Monday, November 7, 2011


Illustrated is a magnificent, thrown and squared yohen-haikaburi Shira-Hagi mizusashi by Ningen Kokuho, Miwa Jyusetsu XI (1910- ). Unlike most Hagi-yaki, this monolithic form mizusashi has a wide variety of color and texture from the use of a rich iron slip under the glaze, iron over the glaze and the results of an intense wood firing in which areas of the pot have been covered with ash as well as reducing areas of the underlying slip. As much sculpture as it is tea utensil (chadogu), this pot is a tour de force by Kyusetsu and aptly depicts why the Miwa “dynasty” leads the way among all of Hagi. The real brilliance of this style of pot was succinctly pointed out as having “prioritized form over function” by Miwa Kyusetsu XII (formerly Ryosaku), son of Miwa Jyusetsu (formerly, Kyusetsu XI). Once able to break away from the convention of absolute utility, this body of work has added a new vocabulary to the Hagi tradition. Today, Jyusetsu’s works act as a new, modern archetype for anyone interested in Hagi-yaki.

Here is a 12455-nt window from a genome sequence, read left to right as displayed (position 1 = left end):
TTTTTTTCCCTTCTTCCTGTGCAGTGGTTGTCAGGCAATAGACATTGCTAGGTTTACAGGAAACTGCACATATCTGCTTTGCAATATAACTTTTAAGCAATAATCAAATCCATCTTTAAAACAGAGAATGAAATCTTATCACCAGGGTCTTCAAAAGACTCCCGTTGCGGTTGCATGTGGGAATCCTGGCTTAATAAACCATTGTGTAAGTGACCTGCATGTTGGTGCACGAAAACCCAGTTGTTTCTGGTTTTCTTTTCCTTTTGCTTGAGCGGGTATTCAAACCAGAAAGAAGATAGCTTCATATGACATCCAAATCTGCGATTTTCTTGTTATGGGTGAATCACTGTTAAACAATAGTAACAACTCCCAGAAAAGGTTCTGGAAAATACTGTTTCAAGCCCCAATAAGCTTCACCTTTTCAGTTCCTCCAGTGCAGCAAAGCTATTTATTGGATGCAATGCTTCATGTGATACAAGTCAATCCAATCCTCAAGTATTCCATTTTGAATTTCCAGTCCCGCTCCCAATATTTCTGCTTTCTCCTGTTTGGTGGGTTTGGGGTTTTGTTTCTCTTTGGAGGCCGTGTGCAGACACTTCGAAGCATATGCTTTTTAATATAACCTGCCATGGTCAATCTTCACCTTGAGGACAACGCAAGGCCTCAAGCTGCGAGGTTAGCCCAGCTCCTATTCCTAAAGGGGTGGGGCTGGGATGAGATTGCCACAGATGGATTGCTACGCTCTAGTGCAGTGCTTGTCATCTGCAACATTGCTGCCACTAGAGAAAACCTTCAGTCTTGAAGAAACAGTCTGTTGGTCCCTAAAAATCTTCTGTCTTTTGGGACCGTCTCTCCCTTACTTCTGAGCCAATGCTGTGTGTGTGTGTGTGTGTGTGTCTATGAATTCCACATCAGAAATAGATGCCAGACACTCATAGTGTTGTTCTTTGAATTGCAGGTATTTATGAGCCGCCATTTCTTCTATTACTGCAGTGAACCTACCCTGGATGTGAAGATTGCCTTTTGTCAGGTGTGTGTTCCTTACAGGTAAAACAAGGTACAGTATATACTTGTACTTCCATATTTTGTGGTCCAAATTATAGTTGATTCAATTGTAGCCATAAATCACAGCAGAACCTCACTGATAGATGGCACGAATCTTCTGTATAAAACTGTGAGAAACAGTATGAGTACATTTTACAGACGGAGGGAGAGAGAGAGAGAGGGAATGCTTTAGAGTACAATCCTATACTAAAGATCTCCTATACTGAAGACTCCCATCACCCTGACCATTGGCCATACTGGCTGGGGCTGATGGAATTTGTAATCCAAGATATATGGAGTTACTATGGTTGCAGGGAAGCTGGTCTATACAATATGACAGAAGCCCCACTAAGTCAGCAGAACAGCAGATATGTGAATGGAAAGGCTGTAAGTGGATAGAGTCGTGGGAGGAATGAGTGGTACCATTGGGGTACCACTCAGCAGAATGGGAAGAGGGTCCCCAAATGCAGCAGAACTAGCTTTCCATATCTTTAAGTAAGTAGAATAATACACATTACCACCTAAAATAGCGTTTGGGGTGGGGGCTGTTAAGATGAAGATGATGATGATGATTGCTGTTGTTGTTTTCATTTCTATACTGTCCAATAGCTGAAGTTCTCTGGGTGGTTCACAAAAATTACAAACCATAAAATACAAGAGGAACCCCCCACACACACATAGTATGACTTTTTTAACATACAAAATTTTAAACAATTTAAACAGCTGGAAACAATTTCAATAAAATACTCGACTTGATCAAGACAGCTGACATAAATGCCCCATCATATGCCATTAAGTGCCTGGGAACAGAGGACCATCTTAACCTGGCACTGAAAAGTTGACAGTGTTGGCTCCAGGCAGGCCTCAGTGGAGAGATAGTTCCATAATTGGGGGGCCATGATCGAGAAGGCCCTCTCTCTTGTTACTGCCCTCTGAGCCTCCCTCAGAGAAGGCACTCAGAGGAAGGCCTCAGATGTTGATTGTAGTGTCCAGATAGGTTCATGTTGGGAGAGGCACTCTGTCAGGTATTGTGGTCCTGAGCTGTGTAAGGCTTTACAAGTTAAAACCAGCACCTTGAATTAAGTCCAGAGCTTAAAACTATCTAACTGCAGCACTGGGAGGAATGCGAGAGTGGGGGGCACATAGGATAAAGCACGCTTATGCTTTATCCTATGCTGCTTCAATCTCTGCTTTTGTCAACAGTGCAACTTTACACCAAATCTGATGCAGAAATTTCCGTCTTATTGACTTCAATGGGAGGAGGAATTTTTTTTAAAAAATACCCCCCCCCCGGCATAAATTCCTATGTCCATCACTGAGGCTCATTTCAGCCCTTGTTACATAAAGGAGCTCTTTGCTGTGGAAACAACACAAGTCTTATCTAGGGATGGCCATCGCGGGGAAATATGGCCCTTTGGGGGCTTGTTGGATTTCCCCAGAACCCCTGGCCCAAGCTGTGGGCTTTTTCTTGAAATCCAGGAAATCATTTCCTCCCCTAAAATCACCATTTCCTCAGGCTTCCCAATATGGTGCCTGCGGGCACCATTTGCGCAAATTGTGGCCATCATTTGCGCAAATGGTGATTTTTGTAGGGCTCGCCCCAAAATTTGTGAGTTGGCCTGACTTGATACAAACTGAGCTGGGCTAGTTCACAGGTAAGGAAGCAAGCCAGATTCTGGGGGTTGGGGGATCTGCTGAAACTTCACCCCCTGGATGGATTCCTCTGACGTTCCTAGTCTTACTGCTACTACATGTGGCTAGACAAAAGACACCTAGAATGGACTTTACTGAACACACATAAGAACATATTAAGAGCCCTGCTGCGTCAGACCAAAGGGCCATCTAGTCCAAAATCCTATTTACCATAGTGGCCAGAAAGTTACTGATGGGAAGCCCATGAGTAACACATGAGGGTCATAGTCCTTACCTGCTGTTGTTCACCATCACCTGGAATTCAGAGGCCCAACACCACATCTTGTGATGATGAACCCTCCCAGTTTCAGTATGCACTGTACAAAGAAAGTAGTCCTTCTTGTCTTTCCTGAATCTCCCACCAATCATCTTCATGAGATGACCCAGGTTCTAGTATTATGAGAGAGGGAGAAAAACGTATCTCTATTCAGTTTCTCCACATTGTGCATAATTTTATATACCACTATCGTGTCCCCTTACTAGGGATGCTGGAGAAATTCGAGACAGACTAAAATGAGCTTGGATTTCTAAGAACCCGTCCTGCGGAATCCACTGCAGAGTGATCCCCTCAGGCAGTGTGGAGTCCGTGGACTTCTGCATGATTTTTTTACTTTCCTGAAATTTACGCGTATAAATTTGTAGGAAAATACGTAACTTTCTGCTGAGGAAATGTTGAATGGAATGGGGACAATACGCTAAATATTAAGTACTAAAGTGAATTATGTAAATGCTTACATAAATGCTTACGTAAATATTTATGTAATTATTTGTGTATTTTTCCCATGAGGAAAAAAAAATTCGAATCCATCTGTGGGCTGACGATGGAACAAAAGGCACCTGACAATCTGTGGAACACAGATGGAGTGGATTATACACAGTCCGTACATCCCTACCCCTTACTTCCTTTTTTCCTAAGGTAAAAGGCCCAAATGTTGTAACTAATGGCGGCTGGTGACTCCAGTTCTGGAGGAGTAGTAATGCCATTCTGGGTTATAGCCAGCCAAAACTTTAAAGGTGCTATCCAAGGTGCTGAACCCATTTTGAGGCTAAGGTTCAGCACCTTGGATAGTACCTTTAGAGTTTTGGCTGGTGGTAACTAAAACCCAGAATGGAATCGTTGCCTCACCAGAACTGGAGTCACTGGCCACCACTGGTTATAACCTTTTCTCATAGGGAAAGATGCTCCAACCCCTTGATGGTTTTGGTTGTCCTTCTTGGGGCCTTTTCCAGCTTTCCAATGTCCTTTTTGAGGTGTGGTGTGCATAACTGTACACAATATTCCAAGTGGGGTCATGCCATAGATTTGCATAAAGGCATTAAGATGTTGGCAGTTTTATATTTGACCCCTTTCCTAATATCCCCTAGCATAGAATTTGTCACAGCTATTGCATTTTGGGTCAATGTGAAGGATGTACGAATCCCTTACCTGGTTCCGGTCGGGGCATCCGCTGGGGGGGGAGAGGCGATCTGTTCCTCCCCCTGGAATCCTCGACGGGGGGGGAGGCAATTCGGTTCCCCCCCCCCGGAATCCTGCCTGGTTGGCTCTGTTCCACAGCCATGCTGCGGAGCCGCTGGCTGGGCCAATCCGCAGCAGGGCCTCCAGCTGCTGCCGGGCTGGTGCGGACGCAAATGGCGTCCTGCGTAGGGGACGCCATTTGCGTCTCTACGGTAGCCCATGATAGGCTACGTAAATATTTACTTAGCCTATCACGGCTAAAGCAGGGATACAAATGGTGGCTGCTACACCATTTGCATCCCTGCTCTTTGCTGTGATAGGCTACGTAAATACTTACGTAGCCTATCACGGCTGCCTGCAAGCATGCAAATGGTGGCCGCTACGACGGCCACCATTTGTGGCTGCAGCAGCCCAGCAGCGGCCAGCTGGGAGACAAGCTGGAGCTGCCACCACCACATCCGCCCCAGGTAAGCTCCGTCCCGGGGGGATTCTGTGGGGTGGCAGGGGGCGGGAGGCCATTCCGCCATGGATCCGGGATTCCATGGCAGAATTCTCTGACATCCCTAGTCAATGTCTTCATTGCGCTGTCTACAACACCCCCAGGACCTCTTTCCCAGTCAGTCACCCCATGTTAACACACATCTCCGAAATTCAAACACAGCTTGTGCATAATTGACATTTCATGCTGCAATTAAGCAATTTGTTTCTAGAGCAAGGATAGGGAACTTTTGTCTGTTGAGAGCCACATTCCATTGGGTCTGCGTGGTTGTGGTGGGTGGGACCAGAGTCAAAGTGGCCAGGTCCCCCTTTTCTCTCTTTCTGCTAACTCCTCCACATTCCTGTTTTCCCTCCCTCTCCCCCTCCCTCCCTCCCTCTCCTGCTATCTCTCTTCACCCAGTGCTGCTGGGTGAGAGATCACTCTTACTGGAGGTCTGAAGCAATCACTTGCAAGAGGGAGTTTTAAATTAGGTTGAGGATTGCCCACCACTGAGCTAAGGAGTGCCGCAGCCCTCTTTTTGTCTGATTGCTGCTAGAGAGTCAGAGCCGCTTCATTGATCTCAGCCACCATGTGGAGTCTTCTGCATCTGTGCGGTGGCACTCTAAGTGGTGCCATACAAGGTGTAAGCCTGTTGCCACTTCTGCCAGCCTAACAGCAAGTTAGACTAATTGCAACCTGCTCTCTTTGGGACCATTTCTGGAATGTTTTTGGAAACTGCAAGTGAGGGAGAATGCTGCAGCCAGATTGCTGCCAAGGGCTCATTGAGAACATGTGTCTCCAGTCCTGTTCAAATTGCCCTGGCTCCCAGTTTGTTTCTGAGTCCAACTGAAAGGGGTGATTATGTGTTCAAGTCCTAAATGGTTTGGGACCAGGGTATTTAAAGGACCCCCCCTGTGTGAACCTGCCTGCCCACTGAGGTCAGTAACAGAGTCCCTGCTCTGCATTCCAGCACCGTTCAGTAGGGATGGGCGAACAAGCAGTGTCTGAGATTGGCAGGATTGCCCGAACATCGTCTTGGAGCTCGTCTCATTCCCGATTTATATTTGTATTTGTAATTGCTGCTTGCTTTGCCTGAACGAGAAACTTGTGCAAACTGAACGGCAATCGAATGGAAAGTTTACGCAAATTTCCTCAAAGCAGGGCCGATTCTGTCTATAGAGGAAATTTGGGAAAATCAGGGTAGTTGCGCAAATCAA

(From a private American collection)

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